I’m reminded of the story of a Jewish man who fell in love with his employee, whom he subsequently married. She asked him for an advance on her pay and she used it, right in front of his eyes, to provide for a homeless man whom they’d both just passed on the street. Even though he felt chastened by her compassion in the face of his own callousness to his fellow human being’s suffering, and even though he’d determined then and there to marry her, he let her pay him back. He let her bear the cost herself. Why? She was performing a mitzvah, and he didn’t want to—he just couldn’t—take that away from her.

That’s not what happened here.

It’s far too soon to tell what solutions the Holy Spirit will introduce to the Church, but he rarely works in a way unconnected, somehow, with the human agents whom he prompts through various modes and means. Skojec’s end-of-rope confession and Marx’s end-of-road resignation, even if it has been rejected, are just the sort of events the Holy Spirit might be inclined to use as a catalyst. And there’s reason for hope.

When the Israelites were fleeing Pharaoh and his charioteers, they came to a dead end, too. Then the Holy Spirit opened a road where they’d least imagined one would be. Perhaps something like that will happen again.

  1. Steve Skojec, “Against Crippled Religion,” The Skojec File, May 25 2021.
  2. Reinhard Cardinal Marx, Letter to the Holy Father, 21 May 2021.
  3. Lettera del Santo Padre inviata in data odierna all’ Card. Reinhard Marx, 10 June 2021,
  5. Dr. Richard H. Bulzacchelli, “The Invisible Schism, Part II: The Heterodox Majority,” Catholic Studies Academy, Dec 14 2020.
  6. “Jesuit college boots Catholic student for defending Catholic teaching on homosexuality,” Life Site, February 10 2020.
  7. Anita Carey, “Michigan Catholic School Caught Promoting Gay Agenda,” Church Militant, October 7 2017.
  8. Letter of the Holy Father Francis to the People of God, 20 August 2018.
  9. Russell Shaw, “Clericalism and the Sex Abuse Scandal,” America, June 3 2002.
Richard H. Bulzacchelli, STD About Richard H. Bulzacchelli, STD

Dr. Richard H. Bulzacchelli is Lecturer in Theology at Catholic Studies Academy and Senior Fellow with the St. Paul Center for Biblical Theology. Widely published, he taught philosophy at Saint Francis University in Loretto, PA, from 2002–04, and theology at Aquinas College in Nashville, TN, from 2004–18, where he held the rank of associate professor. He is the author of “Elohim Created”: A New Look at the First Creation Narrative (Aggiornamento, 2012).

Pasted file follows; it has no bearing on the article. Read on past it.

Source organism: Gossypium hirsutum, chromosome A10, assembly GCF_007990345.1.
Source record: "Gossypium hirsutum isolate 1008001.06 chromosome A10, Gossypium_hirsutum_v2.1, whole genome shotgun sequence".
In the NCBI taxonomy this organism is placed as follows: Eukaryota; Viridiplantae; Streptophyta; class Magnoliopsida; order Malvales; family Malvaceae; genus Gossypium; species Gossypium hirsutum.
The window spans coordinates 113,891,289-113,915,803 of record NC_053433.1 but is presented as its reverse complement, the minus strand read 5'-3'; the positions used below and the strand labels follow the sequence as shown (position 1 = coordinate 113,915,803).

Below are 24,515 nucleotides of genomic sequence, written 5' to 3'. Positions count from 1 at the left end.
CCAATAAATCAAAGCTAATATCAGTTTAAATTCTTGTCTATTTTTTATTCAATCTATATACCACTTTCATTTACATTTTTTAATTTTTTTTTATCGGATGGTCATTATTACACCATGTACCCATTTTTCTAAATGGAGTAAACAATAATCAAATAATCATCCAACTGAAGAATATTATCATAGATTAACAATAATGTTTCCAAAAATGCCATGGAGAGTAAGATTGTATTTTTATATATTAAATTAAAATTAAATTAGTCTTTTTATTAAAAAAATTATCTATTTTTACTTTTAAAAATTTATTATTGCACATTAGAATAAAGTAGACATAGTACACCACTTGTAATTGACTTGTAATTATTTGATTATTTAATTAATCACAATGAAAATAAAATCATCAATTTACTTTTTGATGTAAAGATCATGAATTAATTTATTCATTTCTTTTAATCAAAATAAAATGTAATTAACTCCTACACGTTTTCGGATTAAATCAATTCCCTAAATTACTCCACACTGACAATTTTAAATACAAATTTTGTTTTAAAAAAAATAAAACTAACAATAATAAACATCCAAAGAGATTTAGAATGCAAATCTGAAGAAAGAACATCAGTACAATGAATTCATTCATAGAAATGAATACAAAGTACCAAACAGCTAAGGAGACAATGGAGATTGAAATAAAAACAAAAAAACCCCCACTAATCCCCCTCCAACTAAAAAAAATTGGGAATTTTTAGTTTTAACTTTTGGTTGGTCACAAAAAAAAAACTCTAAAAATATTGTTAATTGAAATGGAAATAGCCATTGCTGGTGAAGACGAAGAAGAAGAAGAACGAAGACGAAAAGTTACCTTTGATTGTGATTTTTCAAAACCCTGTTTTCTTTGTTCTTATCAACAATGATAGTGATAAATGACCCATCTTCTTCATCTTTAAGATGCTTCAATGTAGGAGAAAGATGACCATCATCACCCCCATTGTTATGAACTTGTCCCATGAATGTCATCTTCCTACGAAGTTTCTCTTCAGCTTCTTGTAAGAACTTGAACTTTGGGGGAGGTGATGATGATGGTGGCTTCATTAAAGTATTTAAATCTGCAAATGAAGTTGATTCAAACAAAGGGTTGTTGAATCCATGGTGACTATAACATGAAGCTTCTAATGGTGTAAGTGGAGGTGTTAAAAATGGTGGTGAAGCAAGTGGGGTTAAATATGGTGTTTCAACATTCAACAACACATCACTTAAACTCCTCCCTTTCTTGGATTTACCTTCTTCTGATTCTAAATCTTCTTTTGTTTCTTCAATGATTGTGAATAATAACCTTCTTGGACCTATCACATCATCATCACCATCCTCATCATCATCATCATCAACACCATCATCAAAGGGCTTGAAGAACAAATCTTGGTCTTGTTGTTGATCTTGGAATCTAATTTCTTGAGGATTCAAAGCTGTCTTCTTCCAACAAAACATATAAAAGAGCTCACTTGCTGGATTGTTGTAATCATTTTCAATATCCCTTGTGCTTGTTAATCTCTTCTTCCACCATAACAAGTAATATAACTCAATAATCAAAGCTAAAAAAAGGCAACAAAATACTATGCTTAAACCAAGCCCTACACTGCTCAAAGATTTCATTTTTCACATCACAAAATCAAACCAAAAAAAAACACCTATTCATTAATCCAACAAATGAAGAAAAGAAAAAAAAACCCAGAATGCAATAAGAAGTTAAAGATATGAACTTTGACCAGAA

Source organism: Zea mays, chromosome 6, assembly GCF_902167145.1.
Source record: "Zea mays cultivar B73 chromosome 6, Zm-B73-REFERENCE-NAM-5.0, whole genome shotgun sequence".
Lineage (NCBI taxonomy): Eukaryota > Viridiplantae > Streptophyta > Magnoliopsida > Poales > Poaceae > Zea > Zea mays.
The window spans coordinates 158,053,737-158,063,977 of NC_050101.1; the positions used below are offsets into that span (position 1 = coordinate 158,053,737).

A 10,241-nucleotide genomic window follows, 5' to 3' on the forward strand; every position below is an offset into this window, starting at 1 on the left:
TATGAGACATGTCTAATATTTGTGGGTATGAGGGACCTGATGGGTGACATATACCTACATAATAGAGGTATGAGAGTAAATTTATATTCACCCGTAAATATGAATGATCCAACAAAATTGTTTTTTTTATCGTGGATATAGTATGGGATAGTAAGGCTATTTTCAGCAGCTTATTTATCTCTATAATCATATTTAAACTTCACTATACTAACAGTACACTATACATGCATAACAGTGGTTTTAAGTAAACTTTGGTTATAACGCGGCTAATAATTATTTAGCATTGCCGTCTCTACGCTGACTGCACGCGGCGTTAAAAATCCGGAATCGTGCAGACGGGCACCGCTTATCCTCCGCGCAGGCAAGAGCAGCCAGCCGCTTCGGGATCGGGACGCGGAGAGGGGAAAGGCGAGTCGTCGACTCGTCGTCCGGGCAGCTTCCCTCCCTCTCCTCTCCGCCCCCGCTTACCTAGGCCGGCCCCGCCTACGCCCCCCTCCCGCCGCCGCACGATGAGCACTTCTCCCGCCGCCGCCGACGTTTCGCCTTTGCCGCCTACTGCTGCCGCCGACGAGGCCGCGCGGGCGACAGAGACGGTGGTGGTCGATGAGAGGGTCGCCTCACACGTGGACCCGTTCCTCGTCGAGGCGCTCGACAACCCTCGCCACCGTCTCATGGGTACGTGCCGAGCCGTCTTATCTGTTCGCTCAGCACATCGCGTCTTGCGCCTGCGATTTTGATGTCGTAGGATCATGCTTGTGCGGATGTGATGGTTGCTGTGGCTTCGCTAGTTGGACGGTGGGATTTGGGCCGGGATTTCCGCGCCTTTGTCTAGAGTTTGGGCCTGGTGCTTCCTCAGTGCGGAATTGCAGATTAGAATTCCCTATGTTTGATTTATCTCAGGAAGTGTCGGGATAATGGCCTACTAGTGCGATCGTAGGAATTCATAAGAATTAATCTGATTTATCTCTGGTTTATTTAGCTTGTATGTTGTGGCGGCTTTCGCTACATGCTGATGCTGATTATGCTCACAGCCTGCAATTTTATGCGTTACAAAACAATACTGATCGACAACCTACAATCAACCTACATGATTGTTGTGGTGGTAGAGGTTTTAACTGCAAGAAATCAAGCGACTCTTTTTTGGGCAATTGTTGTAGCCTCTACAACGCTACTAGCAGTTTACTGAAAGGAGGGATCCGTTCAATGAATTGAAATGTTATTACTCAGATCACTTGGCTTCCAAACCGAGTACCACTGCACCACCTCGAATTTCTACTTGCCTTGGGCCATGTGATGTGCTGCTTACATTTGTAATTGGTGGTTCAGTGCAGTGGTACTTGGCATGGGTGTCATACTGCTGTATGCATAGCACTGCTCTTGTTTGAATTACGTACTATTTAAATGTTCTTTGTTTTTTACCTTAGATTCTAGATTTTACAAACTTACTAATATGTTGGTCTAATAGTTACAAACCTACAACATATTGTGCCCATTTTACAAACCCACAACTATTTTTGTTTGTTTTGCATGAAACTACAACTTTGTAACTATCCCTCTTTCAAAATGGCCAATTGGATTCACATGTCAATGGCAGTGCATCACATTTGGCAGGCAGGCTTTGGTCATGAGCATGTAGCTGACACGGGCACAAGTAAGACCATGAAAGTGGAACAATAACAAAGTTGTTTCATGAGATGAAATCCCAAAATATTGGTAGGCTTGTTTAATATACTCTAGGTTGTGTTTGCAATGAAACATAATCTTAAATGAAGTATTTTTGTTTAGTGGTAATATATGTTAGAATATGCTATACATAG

1. Avatar Tom McGuire says:


    Wonderful to read your description of the way Steve Skojec and Cardinal Marx agree on the need for change. What seems missing in the description of the need for change is the responsibility of laypeople.

    I take responsibility for my own acceptance of ‘clericalism’, even though I recognize it is the work of evil in the Church. My example: I was in the chair of a meeting of laypeople and a Bishop. The Bishop did something that was clearly disrespectful to the laypeople in the meeting. I kept silent, rather than bring the situation to the attention of other bishops, what we laypeople experienced. My excuse, nothing will be done about it so why take the trouble to report. This is a way I supported ‘clericalism’ in the past.

    What Pope Francis is calling for is not democracy, but a way of being Church that recognizes each member of the Body of Christ has a role to play, in which there is no room for one class of people to dominate or control any other members.

    I am now in my 80s, and remember going into a gathering of priests as a young teen ager and hearing the pastor of a neighbouring parish say to a room full of cigar smoking priests: ” What you got to do, is tell them what to do and they will do it.” This way will, as you I am certain, agree is not the WAY of Jesus.

    • Your point is valid, I would say. And Skojec’s own piece comes down on the same side, I think. I alluded to this point when I said that you need buy-in on both ends for clericalism to work. In the case of “Mere Catholics,” they accept the fact that Christ instituted a hierarchical authority in the Church, so they go along. The mistake they make is to act as if this structure entitles those who hold authority to abuse that authority and the people for the sake of whose salvation they exercise it–or, more precisely, to imagine that because Christ willed the authority structure its every exercise is pleasing to him and obliges us, morally, as if Christ’s promise that the Church would never fail equates to an assurance that his pastors are always right, which is obviously false. So, yes. I generally agree with your point.

  2. Avatar Susan Schudt says:

    You completely lost me at the CM reference. One must assume that CM is reporting facts about what happened at that Augustinian school versus opinions and assumptions when one uses their “reporting” as an example of how mere Catholics are not respected by the clerics in the Church.

    CM is a perfect example of how people can take a few facts and draw completely erroneous conclusions from them. This referenced article is nearly completely wrong about what happened and so are your statements about those involved and your conclusions.

    I wish your article had not included that reference. It’s like using the National Enquirer for one’s news.